How far should China go to stimulate the economy? That’s a question for Xi Jinping in 2019
- China taking incremental approach to stimulus, based on economic performance and trade talk progress
- With the economy expected to slow further next year, Xi Jinping needs to find ways to put growth on track without worsening China’s long-term economic problems
A debate is heating up among Chinese economists and researchers over how far Beijing should go to boost growth in 2019, as the country braces for additional economic downdrafts from the trade war with the US.
Beijing has so far refrained from the all-out economic stimulus it enacted in response to the global economic crisis a decade earlier.
But it has shifted priorities to “stabilising” growth since the summer by boosting fiscal spending and keeping a modestly looser monetary policy stance, deviating from three key policy goals set earlier this year to cut excess debt and contain financial risks, curb pollution and reduce poverty.
Beijing’s policy response so far has proved too mild to arrest a deepening slowdown. Chinese economic indicators for November painted a gloomy picture of exports, industrial production, consumer spending and foreign investment while almost all financial institutions, both Chinese and foreign, predicted that the growth rate would continue to decelerate to just above, or even below, 6 per cent next year from an expected 6.5 per cent rate this year.
It is against this backdrop that Chinese President Xi Jinping and the country’s top policymakers are gathering in a guarded military hotel in Beijing this week to chart out economic policies for next year.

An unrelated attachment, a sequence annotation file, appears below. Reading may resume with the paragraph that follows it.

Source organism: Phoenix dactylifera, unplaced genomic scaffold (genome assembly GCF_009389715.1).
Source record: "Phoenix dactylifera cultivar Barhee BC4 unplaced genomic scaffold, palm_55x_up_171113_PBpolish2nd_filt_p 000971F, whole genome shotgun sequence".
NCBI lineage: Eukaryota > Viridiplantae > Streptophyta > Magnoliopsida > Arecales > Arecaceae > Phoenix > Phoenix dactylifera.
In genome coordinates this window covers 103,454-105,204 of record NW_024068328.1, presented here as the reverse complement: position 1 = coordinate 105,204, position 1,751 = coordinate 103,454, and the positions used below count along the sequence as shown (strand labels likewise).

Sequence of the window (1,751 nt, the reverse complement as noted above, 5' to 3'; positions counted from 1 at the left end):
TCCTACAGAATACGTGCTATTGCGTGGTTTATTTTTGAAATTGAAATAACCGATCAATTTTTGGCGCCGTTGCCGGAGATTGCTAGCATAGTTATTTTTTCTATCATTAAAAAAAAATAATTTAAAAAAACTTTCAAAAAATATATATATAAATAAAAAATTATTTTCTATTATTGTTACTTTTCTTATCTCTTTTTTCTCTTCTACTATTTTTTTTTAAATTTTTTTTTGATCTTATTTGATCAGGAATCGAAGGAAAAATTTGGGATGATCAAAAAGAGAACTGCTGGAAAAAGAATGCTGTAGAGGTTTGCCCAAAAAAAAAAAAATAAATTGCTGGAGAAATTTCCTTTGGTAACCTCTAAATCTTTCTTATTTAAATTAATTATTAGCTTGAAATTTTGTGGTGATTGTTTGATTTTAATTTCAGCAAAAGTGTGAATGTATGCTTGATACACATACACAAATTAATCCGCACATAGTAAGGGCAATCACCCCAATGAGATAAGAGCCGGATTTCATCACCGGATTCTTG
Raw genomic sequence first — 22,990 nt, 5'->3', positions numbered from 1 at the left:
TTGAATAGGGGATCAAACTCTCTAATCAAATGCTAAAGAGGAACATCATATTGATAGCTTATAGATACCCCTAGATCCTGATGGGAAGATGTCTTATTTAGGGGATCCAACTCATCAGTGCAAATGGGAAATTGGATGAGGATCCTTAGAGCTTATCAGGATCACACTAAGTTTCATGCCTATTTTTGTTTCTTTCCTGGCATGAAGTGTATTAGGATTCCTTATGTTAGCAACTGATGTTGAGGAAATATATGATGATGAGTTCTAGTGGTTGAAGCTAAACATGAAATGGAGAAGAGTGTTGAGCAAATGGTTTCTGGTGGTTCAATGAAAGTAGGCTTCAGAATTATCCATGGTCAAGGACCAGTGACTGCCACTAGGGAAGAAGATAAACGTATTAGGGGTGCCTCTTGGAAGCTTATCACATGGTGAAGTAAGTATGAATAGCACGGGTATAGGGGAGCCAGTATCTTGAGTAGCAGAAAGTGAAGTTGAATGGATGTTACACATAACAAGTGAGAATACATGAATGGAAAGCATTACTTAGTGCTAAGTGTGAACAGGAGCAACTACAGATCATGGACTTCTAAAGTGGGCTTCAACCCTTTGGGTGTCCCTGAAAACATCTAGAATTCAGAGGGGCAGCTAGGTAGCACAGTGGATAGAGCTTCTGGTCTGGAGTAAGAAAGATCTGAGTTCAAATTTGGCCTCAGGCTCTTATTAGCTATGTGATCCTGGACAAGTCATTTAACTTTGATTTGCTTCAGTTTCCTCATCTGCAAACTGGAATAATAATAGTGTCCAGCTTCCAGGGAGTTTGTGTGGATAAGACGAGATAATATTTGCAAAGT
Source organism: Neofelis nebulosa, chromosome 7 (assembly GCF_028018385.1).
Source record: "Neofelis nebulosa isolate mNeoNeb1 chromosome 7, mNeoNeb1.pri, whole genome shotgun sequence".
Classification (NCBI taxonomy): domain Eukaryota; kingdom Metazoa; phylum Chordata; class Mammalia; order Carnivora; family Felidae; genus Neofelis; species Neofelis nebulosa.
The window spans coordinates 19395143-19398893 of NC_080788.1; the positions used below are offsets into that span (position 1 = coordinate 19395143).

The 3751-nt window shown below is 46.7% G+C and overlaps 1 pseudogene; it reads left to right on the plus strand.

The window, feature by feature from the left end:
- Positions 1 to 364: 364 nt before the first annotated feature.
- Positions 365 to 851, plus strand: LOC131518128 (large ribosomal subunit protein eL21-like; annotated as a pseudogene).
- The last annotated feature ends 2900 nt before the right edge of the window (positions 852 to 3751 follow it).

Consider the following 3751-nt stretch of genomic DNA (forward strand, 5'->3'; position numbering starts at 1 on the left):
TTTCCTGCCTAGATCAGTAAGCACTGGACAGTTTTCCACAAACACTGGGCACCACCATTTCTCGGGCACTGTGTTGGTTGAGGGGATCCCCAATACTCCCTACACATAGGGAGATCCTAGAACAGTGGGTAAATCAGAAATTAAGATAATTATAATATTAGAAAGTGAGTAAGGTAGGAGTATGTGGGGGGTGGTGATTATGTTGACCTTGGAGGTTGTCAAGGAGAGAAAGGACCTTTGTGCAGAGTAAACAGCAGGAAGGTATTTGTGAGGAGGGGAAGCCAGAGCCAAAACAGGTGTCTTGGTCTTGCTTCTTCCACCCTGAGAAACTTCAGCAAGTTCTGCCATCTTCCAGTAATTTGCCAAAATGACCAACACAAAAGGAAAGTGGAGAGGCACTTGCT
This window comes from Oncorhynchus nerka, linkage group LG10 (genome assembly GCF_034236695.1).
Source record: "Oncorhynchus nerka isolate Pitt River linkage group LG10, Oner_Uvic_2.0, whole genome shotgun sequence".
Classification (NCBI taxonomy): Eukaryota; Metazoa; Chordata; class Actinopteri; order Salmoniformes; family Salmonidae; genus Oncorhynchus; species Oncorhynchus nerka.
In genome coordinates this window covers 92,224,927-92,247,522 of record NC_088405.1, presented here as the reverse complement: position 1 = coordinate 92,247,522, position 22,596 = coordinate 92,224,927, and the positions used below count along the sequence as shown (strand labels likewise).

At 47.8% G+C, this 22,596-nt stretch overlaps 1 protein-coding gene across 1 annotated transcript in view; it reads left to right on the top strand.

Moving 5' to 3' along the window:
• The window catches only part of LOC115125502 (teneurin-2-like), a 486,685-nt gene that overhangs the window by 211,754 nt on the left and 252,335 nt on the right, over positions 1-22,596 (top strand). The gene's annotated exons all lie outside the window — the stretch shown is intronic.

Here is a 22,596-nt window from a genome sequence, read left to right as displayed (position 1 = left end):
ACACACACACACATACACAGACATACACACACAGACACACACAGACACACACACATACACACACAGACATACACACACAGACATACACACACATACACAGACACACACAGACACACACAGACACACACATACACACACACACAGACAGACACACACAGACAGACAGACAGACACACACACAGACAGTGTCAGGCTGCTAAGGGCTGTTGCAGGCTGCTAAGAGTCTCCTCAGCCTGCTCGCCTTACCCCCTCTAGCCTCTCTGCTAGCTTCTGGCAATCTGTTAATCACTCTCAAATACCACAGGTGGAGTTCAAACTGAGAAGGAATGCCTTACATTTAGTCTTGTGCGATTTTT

On the one hand, Beijing remains cautious about bolstering short-term growth by accumulating more debt and printing money, as this would only amplify the country’s massive debt problem. On the other hand, growing trade tensions have shattered business, consumer and investor confidence to the point that China’s economy is cooling off more rapidly than many expected, which means only a large dose of stimulus from the government’s old playbook offers a quick remedy.
Xi said at the latest Politburo meeting last week that China will focus on building “a powerful home market” in 2019 as a priority to cope with external uncertainties, with the ongoing Central Economic Work Conference expected to nail down the exact policy remedies Beijing will pursue.
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A massive stimulus like the one started in 2008 – when the People’s Bank of China (PBOC) printed large amounts of money and Chinese banks rushed to lend to local governments and state firms to invest – is unlikely, economists said.
“A large stimulus is better deployed to counter an already existing crisis, not used as a precautionary act,” said Ding Shuang, chief Greater China economist at Standard Chartered Bank. “Otherwise, you’ll lose the policy leeway and tools when the real crisis comes.”
China was still taking a wait-and-see stance, enhancing its pro-growth efforts in an incremental manner in line with economic performance and the progress in trade talks with the US, Ding said.
“There’s less room for a big stimulus like 2008 and the effect on growth is declining.”
When Beijing announced its 4 trillion yuan (US$586 billion) stimulus package in November 2008, the country’s debt-to-GDP ratio was 150 per cent.
The ratio jumped to more than 260 per cent last year, triggering aggressive government efforts to slash leverage in the first half of this year.